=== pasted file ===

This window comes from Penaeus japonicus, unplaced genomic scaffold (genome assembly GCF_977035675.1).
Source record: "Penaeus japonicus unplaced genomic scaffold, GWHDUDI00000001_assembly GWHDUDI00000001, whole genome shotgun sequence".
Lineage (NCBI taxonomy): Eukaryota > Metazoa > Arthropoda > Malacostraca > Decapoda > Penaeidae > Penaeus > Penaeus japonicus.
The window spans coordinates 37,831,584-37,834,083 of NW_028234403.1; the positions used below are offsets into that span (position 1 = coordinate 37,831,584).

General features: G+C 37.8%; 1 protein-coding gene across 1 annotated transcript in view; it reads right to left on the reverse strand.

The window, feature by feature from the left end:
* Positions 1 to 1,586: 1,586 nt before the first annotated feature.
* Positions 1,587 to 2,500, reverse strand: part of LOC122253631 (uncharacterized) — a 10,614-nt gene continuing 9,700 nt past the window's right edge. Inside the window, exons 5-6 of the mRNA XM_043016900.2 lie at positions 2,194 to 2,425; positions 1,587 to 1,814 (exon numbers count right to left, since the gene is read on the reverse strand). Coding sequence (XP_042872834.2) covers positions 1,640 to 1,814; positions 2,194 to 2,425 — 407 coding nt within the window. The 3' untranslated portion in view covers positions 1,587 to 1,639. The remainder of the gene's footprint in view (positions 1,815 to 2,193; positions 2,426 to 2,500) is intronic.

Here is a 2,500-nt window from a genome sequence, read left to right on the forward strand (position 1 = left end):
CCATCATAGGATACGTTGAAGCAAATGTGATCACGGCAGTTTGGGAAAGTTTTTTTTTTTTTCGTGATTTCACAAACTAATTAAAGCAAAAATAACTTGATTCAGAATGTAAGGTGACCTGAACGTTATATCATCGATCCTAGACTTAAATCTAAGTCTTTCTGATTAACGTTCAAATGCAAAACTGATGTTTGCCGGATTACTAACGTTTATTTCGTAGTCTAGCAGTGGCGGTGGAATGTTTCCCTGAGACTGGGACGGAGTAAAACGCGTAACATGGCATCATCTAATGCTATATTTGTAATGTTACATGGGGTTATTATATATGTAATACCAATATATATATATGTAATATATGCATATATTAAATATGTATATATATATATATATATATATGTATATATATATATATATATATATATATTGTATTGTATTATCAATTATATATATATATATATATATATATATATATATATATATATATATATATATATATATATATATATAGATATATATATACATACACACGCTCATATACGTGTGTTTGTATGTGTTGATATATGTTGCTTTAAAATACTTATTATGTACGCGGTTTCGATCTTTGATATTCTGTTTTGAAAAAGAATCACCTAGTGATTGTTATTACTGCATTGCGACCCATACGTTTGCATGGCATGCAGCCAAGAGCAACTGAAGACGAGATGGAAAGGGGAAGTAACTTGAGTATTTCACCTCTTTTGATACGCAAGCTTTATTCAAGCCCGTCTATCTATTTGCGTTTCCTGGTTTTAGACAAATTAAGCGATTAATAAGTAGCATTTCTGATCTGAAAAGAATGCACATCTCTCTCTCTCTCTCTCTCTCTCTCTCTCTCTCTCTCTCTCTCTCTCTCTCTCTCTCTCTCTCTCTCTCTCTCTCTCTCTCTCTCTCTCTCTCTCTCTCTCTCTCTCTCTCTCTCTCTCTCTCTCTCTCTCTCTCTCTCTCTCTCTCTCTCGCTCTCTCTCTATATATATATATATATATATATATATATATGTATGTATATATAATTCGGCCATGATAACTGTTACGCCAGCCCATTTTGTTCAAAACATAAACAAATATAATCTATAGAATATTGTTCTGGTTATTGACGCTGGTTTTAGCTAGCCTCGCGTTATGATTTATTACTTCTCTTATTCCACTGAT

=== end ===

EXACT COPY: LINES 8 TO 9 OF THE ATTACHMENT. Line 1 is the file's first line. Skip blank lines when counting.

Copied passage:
* Positions 1,587 to 2,500, reverse strand: part of LOC122253631 (uncharacterized) — a 10,614-nt gene continuing 9,700 nt past the window's right edge. Inside the window, exons 5-6 of the mRNA XM_043016900.2 lie at positions 2,194 to 2,425; positions 1,587 to 1,814 (exon numbers count right to left, since the gene is read on the reverse strand). Coding sequence (XP_042872834.2) covers positions 1,640 to 1,814; positions 2,194 to 2,425 — 407 coding nt within the window. The 3' untranslated portion in view covers positions 1,587 to 1,639. The remainder of the gene's footprint in view (positions 1,815 to 2,193; positions 2,426 to 2,500) is intronic.

Here is a 2,500-nt window from a genome sequence, read left to right on the forward strand (position 1 = left end):